BLARE’s 5 Best New Artists (January 2012)

It’s hard to ignore the classics, but it’s worse to overlook the rising stars. Each month, we pick five artists worth lending your ears to. December’s highlights up-and-coming acts changing post-hardcore, hip-hop and experimental.



NOTES: Factor in the age (23-years-old) and the unprecedented hype (James Blake and Damon Albarn want to collaborate, Mos Def wants to make a film biopic) and it’s hard to fathom that Willis Earl Beal isn’t a cloth cut industry creation. The Chicago native doesn’t have Facebook, nor Twitter. There isn’t even an online music platform under his name. Using makeshift instruments to create a series of demos, Beal has revealed a unheralded liking for the consummation of inner-city blues that pushes a soulful voice of struggle, love, desire and sadness. His performances – which can be described as “impaling rushes of emotions”– are rare as they are raw, an aspect XL Recordings and the rest of the world hope stays friends with his sincere intensity.

NOW PLAYING: Acousmatic Sorcery (March 2012 – XL Recordings)



NOTES: Having flown under the radar in 2011, Joyce Manor’s self-titled debut – hailed as one of Alternative Press’ essential picks – is a gritty flail of an attempt at pop punk. Being direct, brutally honest and guitar-heavy are a threesome of traits that are hard to unite, let alone inhale, but the four-piece turn it into an accomplishment, scraping off early-2000s’ radio punk (“Famous Friend”) and the angsty notes of Lifted Or The Story Is.. (“Derailed”) while singer Barry Johnson manhandles lines like “You were drunker than high school / Self-conscious and sweet”. In the coolest way possible, rock has never been so shamelessly ferocious and collected.

NOW PLAYING: Joyce Manor (2011 – 6131 Records)



NOTES: London’s Labyrinth Ear are an immediate image of a late night-cruise with friends; giving the middle finger to the world and getting lost in a moment in time where daydreams are all that matter. Frantic, but cool rhythms have been done before yet the male/female duo illuminate them more, stretching out each four-minute cut by putting a definite focus on synth-pop beats. Then there’s Emily Jacob’s dim whisper which accents every shift in tempo, like The xx with an intervention-needed addiction to chillwave or a teenage prom queen succumbing to a whole other world of music she’s neglected her whole life due to an egotistic outlook, and the conclusion is paralyzing.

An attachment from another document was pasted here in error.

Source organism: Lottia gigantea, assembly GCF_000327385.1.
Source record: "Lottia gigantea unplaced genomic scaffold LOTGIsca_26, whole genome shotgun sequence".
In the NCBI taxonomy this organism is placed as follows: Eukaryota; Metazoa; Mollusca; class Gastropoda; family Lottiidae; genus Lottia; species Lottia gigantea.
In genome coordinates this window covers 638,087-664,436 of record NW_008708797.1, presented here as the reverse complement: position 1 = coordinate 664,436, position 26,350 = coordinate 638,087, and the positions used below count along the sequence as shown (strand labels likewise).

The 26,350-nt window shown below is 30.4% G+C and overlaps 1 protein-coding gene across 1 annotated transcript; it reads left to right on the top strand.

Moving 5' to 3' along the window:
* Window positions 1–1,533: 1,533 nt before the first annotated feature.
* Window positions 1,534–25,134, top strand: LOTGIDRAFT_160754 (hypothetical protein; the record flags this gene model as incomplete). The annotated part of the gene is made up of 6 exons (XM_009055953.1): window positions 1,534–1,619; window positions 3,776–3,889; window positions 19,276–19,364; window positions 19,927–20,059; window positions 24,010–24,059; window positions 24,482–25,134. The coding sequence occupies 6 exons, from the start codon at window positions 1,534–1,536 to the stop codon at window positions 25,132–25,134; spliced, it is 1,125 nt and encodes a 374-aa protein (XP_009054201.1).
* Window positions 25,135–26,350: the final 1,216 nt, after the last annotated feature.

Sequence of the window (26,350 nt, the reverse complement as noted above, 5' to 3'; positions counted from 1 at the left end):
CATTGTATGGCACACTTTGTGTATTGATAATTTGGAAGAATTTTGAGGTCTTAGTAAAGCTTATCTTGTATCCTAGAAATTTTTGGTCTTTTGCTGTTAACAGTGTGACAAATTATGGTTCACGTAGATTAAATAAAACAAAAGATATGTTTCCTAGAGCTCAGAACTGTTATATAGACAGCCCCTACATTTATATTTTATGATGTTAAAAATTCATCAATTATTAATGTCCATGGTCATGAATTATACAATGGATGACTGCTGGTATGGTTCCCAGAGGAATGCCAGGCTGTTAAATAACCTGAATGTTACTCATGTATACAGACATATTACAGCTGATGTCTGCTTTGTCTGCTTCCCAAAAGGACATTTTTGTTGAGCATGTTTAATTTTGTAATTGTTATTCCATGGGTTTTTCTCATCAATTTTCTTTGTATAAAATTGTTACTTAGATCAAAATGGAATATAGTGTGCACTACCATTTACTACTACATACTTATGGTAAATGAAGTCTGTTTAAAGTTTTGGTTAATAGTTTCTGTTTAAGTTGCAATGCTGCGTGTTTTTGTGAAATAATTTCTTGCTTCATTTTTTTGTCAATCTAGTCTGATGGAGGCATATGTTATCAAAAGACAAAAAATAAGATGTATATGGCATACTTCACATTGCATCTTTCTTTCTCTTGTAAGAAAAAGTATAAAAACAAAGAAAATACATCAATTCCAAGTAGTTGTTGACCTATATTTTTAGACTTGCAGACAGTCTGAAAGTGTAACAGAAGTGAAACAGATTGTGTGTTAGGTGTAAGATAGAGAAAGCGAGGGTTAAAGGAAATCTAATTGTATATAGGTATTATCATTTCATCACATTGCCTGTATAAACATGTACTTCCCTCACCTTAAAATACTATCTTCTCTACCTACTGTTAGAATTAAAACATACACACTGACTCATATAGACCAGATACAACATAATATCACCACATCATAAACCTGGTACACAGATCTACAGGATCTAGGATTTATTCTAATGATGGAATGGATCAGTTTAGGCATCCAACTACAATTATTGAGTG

NOW PLAYING: Apparitions (2012 – Self-Released)



NOTES: What’s remarkable about AraabMuzik is his imagination and creative process are limitless. Whereas musicians hit gaps they find difficult to cross, he leaps them. Every bit of it shows in the Rhode Island producer’s studio work; instead of solely designing basic foundation of tracks for notables like Busta Rhymes and ASAP Rocky, he’s also transmitted a style. Drums with emphasis crash, thud and collide with the sort of samples you’d expect from a pretentious dub step suitor but speak in a more educated tone, one that modestly reinvents a layer of hip-hop while slightly conjoining outside genres. Thus, making it the ideal type of music to drown in when the need of a vocalist isn’t wanted or zone the fuck out to and forget life’s certain discrepancies and dilemmas.

NOW PLAYING: Electronic Dream (2011 – Duke Productions LP)



NOTES: Their latest thrown together effort may not be slick and Buffalo may not seem to be a hole of city that can influence melancholy lyrics but I Can See Mountains are and will more than likely continue to be a band that know music. Most of Hope You Never Get It holds a youthful spark but standouts like “Hey Man” wrap together adolescent stories, a chord-littered chorus and on-time gang vocals and throw it in your face with glee. The latter being a positive note of course; not many can run through upbeat bitterness and unjust feelings with such a nostalgic feel.

NOW PLAYING: Hope You Never Get It (Jan 2012 – Self-Released)


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